The Campaign Spot

A Look at Campaigning in the YouTube, MySpace, Facebook Era

Public affairs firm Waggener Edstrom Worldwide and the Politico hosted a discussion of the tools, best practices and strategies the campaigns are using in the primary season.

 

Besides the Politico’s Jim Vandehei and Ben Smith, the panel included Maria Comella, Rudy campaign, Macon Phillips of BlueStateDigital, Mindy Finn of the Romney campaign, Jon Henke of the Thompson campaign, and Eric Carbone of the Biden campaign.

 

Some of the highlights:

 

Comella said that the Giuliani campaign is “looking to provide unique content to [their] social networking sites, things you’re not going to find anywhere else on their campaign.” She played one of the “Running with Rudy” videos, an episode of Giuliani appearing at a NASCAR race in New Hampshire, similar to C-SPAN’s video of candidates shaking hands, but on YouTube.

 

Macon Phillips emphasized he was not appearing on behalf of Obama campaign, but was familiar with some of their efforts, and discussed that campaign’s “grassroots match program,” which asks existing donors to fill up a pledge bank to create a resource that will match people’s donations. “Programs like that, where you get $25 from someone, creates someone you can go to in a following quarter,” he said.

 

Finn said that the Romney campaign had figured out early that despite enormous potential of web activity, that they would not try to do everything; they would focus where their strengths were: “We had a candidate most people still needed to be introduced to. He’s good in person, and on camera, so we put this strong emphasis on video.” This led to MittTV, an effort to get the positive impact of his “Ask Mitt Anything” event to reach beyond the attendees.

 

Finn also discussed the “design our ad” contest, letting people create the ad, and vote on the best (voting continues on the Romney campaign web site). The winner will appear on television later this week.

 

Beginning with the observation that the Q&A will be more interesting and informative than his remarks, Henke said the same dynamic is at work on today’s campaign trail: dialogues are more interesting than monologues.

 

“In today’s campaign, it does not work to get up, give a speech, and then get up to go to the next speech,” Henke said. “In the age of Youtube, everything you ever say will be brought back up and used against you.”

 

He also said that new media can be a “force multiplier” if you can target your efforts correctly: “You hire a staffer in Iowa, you send out a press release to the Washington Post or to the Politico, but to them it’s not really news. But to the right people in Iowa, that is news.”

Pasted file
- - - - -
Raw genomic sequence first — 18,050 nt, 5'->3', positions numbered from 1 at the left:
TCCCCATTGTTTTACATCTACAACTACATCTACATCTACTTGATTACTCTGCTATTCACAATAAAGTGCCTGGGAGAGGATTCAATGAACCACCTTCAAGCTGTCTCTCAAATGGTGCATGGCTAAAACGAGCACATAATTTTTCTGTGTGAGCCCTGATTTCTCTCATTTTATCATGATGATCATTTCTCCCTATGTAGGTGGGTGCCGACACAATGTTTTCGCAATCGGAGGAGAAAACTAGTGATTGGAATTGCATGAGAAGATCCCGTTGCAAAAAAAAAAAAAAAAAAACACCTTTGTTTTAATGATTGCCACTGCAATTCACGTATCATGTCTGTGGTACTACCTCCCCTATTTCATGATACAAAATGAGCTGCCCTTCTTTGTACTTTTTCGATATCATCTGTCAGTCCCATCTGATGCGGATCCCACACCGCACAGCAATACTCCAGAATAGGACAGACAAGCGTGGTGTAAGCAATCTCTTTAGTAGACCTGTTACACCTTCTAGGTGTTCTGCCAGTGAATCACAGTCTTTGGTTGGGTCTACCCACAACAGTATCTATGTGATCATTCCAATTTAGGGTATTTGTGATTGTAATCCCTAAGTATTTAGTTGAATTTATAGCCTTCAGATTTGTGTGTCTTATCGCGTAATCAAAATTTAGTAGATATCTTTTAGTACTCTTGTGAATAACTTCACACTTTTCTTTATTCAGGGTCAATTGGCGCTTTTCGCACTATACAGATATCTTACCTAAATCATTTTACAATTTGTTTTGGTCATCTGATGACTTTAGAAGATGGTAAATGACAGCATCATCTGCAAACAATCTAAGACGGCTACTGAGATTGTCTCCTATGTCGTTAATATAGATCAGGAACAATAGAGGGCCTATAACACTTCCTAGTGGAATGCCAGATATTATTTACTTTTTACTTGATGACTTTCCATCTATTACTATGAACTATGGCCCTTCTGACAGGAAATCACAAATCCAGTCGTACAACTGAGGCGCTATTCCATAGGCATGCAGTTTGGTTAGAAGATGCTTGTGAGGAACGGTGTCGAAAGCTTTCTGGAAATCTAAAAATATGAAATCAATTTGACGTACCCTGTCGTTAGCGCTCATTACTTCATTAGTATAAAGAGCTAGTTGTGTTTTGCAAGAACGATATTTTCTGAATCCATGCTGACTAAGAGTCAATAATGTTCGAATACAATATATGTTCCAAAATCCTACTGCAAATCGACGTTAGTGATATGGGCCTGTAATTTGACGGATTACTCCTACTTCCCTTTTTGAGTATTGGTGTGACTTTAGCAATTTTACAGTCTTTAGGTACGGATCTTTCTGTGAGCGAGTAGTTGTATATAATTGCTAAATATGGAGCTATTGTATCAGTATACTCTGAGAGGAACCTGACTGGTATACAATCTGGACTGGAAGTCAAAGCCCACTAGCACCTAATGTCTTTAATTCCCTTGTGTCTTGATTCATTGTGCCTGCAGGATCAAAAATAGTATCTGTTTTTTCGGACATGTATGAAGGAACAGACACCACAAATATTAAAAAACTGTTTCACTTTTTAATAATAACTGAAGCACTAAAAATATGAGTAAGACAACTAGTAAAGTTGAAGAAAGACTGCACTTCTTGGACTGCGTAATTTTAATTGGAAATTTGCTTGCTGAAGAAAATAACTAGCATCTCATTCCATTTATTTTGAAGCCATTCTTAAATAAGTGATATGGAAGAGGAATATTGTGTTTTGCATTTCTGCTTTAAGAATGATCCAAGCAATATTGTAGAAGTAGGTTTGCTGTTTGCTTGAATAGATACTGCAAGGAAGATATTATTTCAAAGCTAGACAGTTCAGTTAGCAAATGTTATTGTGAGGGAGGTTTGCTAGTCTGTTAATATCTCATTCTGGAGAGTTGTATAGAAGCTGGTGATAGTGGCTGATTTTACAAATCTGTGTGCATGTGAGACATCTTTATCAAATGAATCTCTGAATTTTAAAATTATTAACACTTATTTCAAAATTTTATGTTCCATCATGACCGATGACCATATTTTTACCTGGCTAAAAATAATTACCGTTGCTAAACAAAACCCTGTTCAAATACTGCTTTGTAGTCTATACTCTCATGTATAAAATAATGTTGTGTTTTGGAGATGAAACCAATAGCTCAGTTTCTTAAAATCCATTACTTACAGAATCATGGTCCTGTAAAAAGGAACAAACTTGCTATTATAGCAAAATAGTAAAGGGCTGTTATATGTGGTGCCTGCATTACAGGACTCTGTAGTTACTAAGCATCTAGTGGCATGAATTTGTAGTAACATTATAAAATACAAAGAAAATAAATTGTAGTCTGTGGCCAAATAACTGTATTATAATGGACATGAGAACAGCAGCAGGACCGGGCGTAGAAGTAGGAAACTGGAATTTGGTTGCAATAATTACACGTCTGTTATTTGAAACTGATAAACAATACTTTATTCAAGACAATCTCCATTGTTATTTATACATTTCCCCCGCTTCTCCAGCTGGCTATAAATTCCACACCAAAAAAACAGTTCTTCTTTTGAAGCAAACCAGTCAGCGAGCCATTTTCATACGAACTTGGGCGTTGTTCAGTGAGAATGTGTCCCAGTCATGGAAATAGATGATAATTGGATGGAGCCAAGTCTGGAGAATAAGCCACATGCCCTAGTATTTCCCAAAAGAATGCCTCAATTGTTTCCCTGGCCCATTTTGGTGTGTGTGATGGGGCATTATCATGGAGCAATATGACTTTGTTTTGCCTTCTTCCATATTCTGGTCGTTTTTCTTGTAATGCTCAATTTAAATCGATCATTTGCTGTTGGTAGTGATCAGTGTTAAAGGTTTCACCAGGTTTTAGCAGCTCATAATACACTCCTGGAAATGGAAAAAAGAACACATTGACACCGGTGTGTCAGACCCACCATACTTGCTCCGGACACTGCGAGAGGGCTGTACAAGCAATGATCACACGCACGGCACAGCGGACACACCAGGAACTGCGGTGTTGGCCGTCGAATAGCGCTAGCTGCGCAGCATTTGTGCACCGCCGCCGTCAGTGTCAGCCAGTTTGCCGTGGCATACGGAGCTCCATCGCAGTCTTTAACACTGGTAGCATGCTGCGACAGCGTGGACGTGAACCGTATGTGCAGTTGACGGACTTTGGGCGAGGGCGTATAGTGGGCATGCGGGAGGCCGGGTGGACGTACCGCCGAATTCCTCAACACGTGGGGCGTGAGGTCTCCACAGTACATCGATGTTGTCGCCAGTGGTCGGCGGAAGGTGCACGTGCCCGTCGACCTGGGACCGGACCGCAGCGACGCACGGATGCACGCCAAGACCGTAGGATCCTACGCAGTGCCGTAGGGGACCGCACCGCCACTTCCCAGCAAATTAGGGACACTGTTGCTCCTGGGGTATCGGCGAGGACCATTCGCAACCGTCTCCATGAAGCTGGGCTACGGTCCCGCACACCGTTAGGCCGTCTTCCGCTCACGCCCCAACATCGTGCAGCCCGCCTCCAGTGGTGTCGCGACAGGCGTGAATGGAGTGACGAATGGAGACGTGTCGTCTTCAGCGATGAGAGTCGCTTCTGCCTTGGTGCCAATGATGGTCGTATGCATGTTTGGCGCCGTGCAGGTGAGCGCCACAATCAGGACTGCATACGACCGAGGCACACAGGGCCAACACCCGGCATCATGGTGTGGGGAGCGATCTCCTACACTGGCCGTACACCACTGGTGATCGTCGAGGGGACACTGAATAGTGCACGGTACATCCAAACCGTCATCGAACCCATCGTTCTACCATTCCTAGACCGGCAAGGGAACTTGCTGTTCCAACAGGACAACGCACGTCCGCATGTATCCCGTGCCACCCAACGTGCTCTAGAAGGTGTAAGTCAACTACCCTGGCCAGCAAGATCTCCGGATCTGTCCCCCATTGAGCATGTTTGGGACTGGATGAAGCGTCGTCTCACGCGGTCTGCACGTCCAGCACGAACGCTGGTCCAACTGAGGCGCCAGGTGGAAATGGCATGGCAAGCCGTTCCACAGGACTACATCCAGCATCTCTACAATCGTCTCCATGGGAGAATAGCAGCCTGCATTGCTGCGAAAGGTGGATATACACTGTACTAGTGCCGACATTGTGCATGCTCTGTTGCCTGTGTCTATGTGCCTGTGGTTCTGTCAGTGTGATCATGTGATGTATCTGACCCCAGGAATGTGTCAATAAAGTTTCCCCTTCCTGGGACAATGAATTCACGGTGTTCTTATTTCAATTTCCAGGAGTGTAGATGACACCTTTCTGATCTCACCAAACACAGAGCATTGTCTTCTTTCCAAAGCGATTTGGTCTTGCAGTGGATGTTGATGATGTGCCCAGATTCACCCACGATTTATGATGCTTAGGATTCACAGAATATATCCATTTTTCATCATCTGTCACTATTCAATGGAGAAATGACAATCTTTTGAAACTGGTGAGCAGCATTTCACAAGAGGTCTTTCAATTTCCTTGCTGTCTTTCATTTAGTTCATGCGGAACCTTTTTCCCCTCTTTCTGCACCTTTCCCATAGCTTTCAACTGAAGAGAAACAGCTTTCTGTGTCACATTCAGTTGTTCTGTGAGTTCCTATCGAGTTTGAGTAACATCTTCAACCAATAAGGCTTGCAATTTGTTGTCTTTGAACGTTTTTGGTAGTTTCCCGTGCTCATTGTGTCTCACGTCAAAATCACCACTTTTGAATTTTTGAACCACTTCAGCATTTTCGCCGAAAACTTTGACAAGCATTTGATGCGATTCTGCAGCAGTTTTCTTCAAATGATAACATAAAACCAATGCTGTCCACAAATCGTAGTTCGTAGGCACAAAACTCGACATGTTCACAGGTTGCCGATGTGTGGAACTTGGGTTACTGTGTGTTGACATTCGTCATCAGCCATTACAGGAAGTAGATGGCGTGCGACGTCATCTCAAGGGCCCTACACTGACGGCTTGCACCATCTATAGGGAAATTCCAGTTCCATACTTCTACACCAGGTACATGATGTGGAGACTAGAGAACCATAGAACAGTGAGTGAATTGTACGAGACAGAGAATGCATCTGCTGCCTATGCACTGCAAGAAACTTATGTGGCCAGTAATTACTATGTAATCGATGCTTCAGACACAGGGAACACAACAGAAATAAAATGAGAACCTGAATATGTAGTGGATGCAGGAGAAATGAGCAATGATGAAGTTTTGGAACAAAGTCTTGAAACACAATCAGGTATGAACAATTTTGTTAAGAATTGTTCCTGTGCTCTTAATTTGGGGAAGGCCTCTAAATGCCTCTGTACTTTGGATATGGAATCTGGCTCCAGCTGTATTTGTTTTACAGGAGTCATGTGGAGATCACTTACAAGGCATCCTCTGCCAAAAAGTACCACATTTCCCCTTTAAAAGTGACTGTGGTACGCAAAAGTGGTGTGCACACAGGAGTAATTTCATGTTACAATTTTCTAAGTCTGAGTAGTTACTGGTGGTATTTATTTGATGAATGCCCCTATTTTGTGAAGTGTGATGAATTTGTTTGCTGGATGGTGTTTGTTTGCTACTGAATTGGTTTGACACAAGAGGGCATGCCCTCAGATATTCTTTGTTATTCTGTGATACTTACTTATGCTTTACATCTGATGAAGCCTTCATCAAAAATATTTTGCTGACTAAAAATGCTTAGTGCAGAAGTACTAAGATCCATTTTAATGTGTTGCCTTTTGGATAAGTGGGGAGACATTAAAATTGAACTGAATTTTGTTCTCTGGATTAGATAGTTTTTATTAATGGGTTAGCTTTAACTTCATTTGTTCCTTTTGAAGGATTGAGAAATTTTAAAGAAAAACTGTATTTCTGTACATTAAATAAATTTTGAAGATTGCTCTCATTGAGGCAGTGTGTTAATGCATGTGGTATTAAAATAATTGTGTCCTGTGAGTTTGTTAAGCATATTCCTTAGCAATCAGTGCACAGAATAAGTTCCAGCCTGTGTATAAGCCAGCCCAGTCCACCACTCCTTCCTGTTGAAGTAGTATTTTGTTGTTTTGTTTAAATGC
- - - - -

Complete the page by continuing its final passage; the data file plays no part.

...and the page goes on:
Eric Carbone, who played a similar role in online media for Wesley Clark in 2003-2004, said, “In 2004, we worried about one web site – now we worry about dozens.” In addition to the MySpace, Facebook, and other campaign-related social networking sites, Carbone displayed PlanForIraq.com, a separate web site Biden’s campaign launched, focusing entirely on his plan on that issue, and several YouTube videos. One, “Popularity Contest,” makes a funny, borderline mean ad, including the high school picture of “Johnny Edwards.”

 

(I would note that another user-created video Carbone displayed, entitled, “Joe Biden: Our Next President” had all of 549 views.)

 

Finn said that higher traffic at Democratic campaign sites than Republican ones is “something for Republicans to be concerned about, but it’s not doomsday.”

 

Vandehei said that the Obama campaign has more low-dollar donors than all the Republicans combined – BUT he didn’t mention that Obama was counting every purchase of a hat or button or other campaign paraphernalia as a campaign donation. The other campaigns aren’t, and you would think that skews the numbers more than a bit. (But I guess once you’ve reported that John Edwards is dropping out of the race because of Elizabeth’s cancer, an error like that is small potatoes.)

 

Phillips pointed out that Dean campaign maintained its presence and sense of community after the primary is over. Wes Clark also has an online continuing support network that has, in Smith’s words, “kept him a player in Democratic circles.”

 

Henke noted that grievances motivated the right to create an online presence in the 1990s (FreeRepublic, WorldNetDaily), and that grievances motivated the left in the past few years (particularly the Iraq war in 2003), but that the left had done a better job of using those who went online into activists and a resource for their efforts.

 

“You’re on all the other campaign sites, every day,” Carbone said, adding that then when he was asked why so many campaign sites look alike, his response is, “Campaign web sites need to do 15 million things in about 15 seconds. People realize what works, and they steal from each other.”

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